Everyday Pilgrimage

In the summer of 2018, I boarded a plane to Poland. I’d signed up for the Fellowship of Catholic University Students’ pilgrimage with the Sisters of Life. The trip would be a two-week long journey, following in the footsteps of Saint John Paul II and his papal pilgrimage to Poland. I didn’t know any of the other women on the trip, and I didn’t know what to expect. 


The week prior to leaving, our trip chaplain, Father Jonathan, sent us an email with some instruction and thoughts about the pilgrimage, including this quote from Pope Benedict XVI’s first papal publication: 

“Being Christian is not the result of an ethical choice or a lofty idea, but the encounter with an event, a person, which gives life a new horizon and a decisive direction” Deus Caritas Est 1.

Before I left for Poland, I thought I knew God.  I was a cradle Catholic. I read theological texts. I had lengthy apologetics discussions. I made it to daily Mass as much as I could. But over the fourteen days in Poland, I encountered Jesus. 


Whether or not we are able to make a physical pilgrimage, we are all called to live as pilgrims. During Mass, the priest’s words remind us that we are “a pilgrim church on earth.” We are journeying to our true home: Heaven. Living as a pilgrim means shifting our perspective toward eternity. Here are five ways to make an everyday pilgrimage. 

 

  1. Carry specific intentions 

Before leaving for Poland, Father Jonathan reminded us that “we never make a pilgrimage simply for ourselves.” He instructed us to ask our family and friends for prayer intentions that we would bring on our pilgrimage.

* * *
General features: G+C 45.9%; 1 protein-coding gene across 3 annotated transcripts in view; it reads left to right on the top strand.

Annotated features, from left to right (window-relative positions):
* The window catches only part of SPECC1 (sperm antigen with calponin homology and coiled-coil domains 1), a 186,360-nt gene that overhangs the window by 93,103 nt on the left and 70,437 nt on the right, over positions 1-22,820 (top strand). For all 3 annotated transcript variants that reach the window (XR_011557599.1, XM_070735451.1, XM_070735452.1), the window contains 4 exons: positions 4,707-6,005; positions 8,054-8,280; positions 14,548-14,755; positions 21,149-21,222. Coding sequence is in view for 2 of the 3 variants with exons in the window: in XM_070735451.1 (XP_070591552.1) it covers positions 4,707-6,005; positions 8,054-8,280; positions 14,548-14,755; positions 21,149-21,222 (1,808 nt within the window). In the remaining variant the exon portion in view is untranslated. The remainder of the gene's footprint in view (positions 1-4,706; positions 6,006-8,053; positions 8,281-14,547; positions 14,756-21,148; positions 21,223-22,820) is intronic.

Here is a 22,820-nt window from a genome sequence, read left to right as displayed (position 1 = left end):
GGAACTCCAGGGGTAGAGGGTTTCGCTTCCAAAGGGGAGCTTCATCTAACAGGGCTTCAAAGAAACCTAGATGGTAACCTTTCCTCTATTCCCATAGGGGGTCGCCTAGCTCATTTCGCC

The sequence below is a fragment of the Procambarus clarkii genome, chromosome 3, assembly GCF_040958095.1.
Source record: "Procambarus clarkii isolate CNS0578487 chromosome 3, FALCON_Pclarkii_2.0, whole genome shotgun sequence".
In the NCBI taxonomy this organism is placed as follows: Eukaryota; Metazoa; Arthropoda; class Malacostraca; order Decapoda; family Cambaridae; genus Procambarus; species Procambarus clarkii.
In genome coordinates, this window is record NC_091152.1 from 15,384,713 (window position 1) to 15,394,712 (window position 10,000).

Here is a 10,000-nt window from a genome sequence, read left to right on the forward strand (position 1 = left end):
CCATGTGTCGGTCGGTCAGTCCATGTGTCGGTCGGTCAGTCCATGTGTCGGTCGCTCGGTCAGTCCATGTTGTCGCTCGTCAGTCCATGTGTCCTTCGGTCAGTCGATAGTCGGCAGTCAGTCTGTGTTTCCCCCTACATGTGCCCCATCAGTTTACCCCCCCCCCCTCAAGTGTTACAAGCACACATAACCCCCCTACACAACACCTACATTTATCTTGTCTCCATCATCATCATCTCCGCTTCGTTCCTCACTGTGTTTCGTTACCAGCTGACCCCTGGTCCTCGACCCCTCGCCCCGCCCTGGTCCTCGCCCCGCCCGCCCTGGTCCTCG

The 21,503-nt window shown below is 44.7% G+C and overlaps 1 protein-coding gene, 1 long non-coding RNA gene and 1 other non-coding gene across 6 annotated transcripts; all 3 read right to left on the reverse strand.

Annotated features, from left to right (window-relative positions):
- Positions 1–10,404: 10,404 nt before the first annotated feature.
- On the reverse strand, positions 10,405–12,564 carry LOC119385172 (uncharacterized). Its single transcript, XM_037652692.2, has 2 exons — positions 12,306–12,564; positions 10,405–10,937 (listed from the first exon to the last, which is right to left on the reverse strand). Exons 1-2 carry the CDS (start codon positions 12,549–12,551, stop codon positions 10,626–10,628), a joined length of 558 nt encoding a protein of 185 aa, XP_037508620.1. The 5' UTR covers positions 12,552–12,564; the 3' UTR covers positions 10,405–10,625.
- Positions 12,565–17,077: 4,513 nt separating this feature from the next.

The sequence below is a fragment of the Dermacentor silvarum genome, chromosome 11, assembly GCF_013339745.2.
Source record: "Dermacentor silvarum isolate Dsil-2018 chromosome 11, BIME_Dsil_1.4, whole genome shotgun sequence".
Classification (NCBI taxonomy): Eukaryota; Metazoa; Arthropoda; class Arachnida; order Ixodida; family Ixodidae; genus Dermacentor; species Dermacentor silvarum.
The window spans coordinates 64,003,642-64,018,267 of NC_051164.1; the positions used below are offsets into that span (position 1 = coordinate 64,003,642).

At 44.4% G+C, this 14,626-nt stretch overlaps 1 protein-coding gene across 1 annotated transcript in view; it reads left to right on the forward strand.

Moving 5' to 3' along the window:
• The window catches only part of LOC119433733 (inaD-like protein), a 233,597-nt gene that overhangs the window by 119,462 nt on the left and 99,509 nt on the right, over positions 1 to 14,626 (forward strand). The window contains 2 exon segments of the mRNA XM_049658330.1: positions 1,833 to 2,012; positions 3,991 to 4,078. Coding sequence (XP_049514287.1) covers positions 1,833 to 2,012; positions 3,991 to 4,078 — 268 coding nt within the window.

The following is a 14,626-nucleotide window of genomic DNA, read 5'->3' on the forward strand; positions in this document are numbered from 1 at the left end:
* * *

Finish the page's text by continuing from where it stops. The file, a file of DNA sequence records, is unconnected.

We are called to live for others, to lay down our lives for those around us. One simple way to do this is by praying for specific people around you. Ask them about what’s going on in their lives, and how you can pray about it -- and then actually pray for them by name. I find it helpful to physically write down a list of people and their intentions. 

      2. Look for God 


Going on pilgrimage heightened my awareness of the divine. Normal, everyday encounters like chatting with the waiter at a restaurant or saying hello to a stranger in passing seemed invested with meaning and significance. I was constantly looking for God in the people I met and the interactions I had.


Cultivate an awareness of God by looking for him during your day -- even in the most mundane circumstances. Brother Lawrence says, “practice the presence of God.” Whether you’re finishing your laundry, or doing homework, or walking to class,  look for the presence of God around you. 

 

      3. Make prayer a habit 


I spent much more time in prayer on pilgrimage than I ever had at home. Between daily Mass, a holy hour, long bus rides, and plenty of free time in between, I was easily spending two to four hours per day in prayer and silent reflection. 


At first, this felt like a lot. Mass every day?! An entire hour of silence before me? What more could I possibly have to say to God? I realized that it wasn’t about me saying anything more to God, or even getting something out of Mass or holy hour. As St. Teresa of Avila said, “prayer...is nothing else than an intimate sharing between friends.” And friends who can sit in silence together are the best friends of all.